ALDA Chicago
 
Frequently asked questions

Q. What does "ALDA" stand for?
Association of Late-Deafened Adults. ALDA Chicago was founded by late-deafened people, but now welcomes people with all degrees of hearing loss.

Q. How does ALDA Chicago help late-deafened and hard of hearing people?

A.  We provide a support network and a sense of belonging to all late-deafened individuals. We share our unique experiences and coping strategies with one another. We help each other find practical solutions to our common problems.  Our workshops and socials provide opportunities for late-deafened and hard of hearing people to enjoy themselves, learn, meet friends and communicate without being judged as flawed or inadequate.  And we work with other organizations and service providers for our common good.

Q. What does it cost to become a member?
A. Annual chapter dues are $15 for individuals and $25 for businesses and organizations. Dues for the national organization, ALDA Inc., are separate from and in addition to ALDA Chicago chapter dues. Learn more about ALDA Inc. membership


Q. How do I find out about the socials events, workshops and other activities?
A. Upcoming events sponsored by ALDA Chicago are listed on our Events page. They are also advertised in our newsletter, ALDA Chicago Style, which every member receives.

Q.  How do I get additional information or ask other questions about ALDA?
A. See our Board Members page for a list of email addresses for board members and committee chairs. Any of them will be happy to answer your questions and/or provide whatever information you may need. Or email to aldachicago@gmail.com.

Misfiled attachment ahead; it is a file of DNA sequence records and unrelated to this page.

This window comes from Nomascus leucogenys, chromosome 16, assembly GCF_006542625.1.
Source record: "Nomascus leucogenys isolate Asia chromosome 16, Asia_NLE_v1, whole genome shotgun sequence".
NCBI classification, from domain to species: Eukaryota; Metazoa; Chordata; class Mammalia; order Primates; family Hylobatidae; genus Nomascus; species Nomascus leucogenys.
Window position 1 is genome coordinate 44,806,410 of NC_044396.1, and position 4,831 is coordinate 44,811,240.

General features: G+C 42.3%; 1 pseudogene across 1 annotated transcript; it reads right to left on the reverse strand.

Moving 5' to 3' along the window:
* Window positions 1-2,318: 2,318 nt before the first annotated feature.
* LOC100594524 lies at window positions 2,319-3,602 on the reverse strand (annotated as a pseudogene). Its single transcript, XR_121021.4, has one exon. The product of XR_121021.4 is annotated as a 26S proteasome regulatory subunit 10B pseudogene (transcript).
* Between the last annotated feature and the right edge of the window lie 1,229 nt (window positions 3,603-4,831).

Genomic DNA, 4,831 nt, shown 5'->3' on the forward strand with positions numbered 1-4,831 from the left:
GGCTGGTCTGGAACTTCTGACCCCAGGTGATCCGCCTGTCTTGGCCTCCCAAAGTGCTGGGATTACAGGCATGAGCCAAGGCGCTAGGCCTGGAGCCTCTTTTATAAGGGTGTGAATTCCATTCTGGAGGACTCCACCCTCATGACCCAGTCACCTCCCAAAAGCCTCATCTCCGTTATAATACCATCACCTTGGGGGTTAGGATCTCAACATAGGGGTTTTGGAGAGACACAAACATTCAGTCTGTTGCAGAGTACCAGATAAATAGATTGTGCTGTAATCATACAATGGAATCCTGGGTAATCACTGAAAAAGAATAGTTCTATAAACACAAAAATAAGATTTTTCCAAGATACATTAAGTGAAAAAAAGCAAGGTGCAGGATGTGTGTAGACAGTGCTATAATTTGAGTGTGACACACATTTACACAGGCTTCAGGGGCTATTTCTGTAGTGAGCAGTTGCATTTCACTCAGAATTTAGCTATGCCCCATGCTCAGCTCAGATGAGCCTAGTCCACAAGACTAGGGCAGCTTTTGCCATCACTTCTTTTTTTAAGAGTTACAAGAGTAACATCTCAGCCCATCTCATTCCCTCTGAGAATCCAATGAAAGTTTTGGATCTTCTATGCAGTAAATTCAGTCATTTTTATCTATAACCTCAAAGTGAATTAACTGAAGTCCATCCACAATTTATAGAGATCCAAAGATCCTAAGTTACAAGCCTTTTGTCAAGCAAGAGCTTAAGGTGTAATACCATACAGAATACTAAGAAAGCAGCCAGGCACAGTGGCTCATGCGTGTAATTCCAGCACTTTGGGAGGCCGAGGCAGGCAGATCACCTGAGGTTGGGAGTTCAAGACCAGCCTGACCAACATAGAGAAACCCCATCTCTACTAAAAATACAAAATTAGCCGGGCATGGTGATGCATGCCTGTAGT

Q.  If I join ALDA Chicago, what will my membership mean for me?
A.  As a member you will get, among other things:
  • The support of others who, like you, have shared the experience of hearing loss.
  • Networking opportunities, guidance and referral services to help you deal more effectively with situations resulting from your hearing loss.
  • A variety of events – house parties, workshops, conferences and other get-togethers – that allow members to socialize and exchange ideas and information.
  • ALDA Chicago’s bi-monthly newsletter, ALDA Chicago Style, which features stories written by members and non-members relating their first-hand accounts of their hearing loss experiences. It also contains up-to-date news and information on a wide variety of topics of interest and importance to late-deafened adults.
  • An opportunity to learn about and practice a broad range of communication techniques and coping strategies.

 
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